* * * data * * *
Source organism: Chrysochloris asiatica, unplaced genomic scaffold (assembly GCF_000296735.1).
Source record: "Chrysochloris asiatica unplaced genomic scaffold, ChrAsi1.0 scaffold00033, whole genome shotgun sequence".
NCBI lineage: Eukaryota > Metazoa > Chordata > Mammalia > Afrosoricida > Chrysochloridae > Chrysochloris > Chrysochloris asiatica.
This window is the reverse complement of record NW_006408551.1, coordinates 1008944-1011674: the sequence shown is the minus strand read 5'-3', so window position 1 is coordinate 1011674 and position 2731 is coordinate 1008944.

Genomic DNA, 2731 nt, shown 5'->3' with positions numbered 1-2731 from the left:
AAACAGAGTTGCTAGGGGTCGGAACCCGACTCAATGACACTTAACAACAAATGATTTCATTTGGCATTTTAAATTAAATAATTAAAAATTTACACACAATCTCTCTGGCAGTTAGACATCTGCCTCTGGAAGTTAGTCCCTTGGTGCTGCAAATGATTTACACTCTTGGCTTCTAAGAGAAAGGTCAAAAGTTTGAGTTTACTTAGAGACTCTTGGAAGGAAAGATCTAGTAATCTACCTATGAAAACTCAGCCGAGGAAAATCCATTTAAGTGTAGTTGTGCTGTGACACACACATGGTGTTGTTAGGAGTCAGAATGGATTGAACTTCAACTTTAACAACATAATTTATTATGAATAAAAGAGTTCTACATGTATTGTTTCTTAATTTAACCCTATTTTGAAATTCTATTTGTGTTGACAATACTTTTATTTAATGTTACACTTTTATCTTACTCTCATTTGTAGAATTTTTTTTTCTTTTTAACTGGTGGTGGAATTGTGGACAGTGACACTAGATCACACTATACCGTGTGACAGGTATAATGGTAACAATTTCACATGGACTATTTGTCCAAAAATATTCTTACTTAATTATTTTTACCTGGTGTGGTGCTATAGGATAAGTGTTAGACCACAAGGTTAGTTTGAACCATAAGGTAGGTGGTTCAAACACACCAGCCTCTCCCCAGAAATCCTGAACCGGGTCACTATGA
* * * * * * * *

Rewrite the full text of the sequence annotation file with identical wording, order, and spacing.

Source organism: Chrysochloris asiatica, unplaced genomic scaffold (assembly GCF_000296735.1).
Source record: "Chrysochloris asiatica unplaced genomic scaffold, ChrAsi1.0 scaffold00033, whole genome shotgun sequence".
NCBI lineage: Eukaryota > Metazoa > Chordata > Mammalia > Afrosoricida > Chrysochloridae > Chrysochloris > Chrysochloris asiatica.
This window is the reverse complement of record NW_006408551.1, coordinates 1008944-1011674: the sequence shown is the minus strand read 5'-3', so window position 1 is coordinate 1011674 and position 2731 is coordinate 1008944.

Genomic DNA, 2731 nt, shown 5'->3' with positions numbered 1-2731 from the left:
AAACAGAGTTGCTAGGGGTCGGAACCCGACTCAATGACACTTAACAACAAATGATTTCATTTGGCATTTTAAATTAAATAATTAAAAATTTACACACAATCTCTCTGGCAGTTAGACATCTGCCTCTGGAAGTTAGTCCCTTGGTGCTGCAAATGATTTACACTCTTGGCTTCTAAGAGAAAGGTCAAAAGTTTGAGTTTACTTAGAGACTCTTGGAAGGAAAGATCTAGTAATCTACCTATGAAAACTCAGCCGAGGAAAATCCATTTAAGTGTAGTTGTGCTGTGACACACACATGGTGTTGTTAGGAGTCAGAATGGATTGAACTTCAACTTTAACAACATAATTTATTATGAATAAAAGAGTTCTACATGTATTGTTTCTTAATTTAACCCTATTTTGAAATTCTATTTGTGTTGACAATACTTTTATTTAATGTTACACTTTTATCTTACTCTCATTTGTAGAATTTTTTTTTCTTTTTAACTGGTGGTGGAATTGTGGACAGTGACACTAGATCACACTATACCGTGTGACAGGTATAATGGTAACAATTTCACATGGACTATTTGTCCAAAAATATTCTTACTTAATTATTTTTACCTGGTGTGGTGCTATAGGATAAGTGTTAGACCACAAGGTTAGTTTGAACCATAAGGTAGGTGGTTCAAACACACCAGCCTCTCCCCAGAAATCCTGAACCGGGTCACTATGA